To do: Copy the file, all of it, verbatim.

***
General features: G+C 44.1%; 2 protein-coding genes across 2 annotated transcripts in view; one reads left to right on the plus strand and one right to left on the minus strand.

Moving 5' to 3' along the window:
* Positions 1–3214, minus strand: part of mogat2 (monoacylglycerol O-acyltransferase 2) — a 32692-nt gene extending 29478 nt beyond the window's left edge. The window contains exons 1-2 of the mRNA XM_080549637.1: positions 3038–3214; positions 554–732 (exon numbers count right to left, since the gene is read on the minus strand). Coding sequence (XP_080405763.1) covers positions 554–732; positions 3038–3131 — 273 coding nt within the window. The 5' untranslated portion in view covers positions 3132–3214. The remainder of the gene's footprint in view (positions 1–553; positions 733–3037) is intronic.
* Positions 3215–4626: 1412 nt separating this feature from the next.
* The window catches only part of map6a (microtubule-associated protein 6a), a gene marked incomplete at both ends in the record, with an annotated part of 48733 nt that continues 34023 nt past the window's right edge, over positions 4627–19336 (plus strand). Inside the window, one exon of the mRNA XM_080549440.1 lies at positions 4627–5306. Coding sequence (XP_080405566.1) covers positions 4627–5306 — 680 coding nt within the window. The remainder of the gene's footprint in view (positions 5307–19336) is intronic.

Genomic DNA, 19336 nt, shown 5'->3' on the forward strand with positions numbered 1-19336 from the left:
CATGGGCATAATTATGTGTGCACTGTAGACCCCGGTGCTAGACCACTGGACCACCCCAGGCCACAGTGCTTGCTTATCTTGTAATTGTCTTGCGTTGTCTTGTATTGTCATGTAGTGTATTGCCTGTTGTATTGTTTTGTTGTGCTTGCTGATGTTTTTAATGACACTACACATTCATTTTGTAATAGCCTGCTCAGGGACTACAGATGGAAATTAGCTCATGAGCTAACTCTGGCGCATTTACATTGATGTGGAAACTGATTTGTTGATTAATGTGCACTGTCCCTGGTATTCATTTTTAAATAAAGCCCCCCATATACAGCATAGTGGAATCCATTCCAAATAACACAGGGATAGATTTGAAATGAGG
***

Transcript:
General features: G+C 44.1%; 2 protein-coding genes across 2 annotated transcripts in view; one reads left to right on the plus strand and one right to left on the minus strand.

Moving 5' to 3' along the window:
* Positions 1–3214, minus strand: part of mogat2 (monoacylglycerol O-acyltransferase 2) — a 32692-nt gene extending 29478 nt beyond the window's left edge. The window contains exons 1-2 of the mRNA XM_080549637.1: positions 3038–3214; positions 554–732 (exon numbers count right to left, since the gene is read on the minus strand). Coding sequence (XP_080405763.1) covers positions 554–732; positions 3038–3131 — 273 coding nt within the window. The 5' untranslated portion in view covers positions 3132–3214. The remainder of the gene's footprint in view (positions 1–553; positions 733–3037) is intronic.
* Positions 3215–4626: 1412 nt separating this feature from the next.
* The window catches only part of map6a (microtubule-associated protein 6a), a gene marked incomplete at both ends in the record, with an annotated part of 48733 nt that continues 34023 nt past the window's right edge, over positions 4627–19336 (plus strand). Inside the window, one exon of the mRNA XM_080549440.1 lies at positions 4627–5306. Coding sequence (XP_080405566.1) covers positions 4627–5306 — 680 coding nt within the window. The remainder of the gene's footprint in view (positions 5307–19336) is intronic.

Genomic DNA, 19336 nt, shown 5'->3' on the forward strand with positions numbered 1-19336 from the left:
CATGGGCATAATTATGTGTGCACTGTAGACCCCGGTGCTAGACCACTGGACCACCCCAGGCCACAGTGCTTGCTTATCTTGTAATTGTCTTGCGTTGTCTTGTATTGTCATGTAGTGTATTGCCTGTTGTATTGTTTTGTTGTGCTTGCTGATGTTTTTAATGACACTACACATTCATTTTGTAATAGCCTGCTCAGGGACTACAGATGGAAATTAGCTCATGAGCTAACTCTGGCGCATTTACATTGATGTGGAAACTGATTTGTTGATTAATGTGCACTGTCCCTGGTATTCATTTTTAAATAAAGCCCCCCATATACAGCATAGTGGAATCCATTCCAAATAACACAGGGATAGATTTGAAATGAGG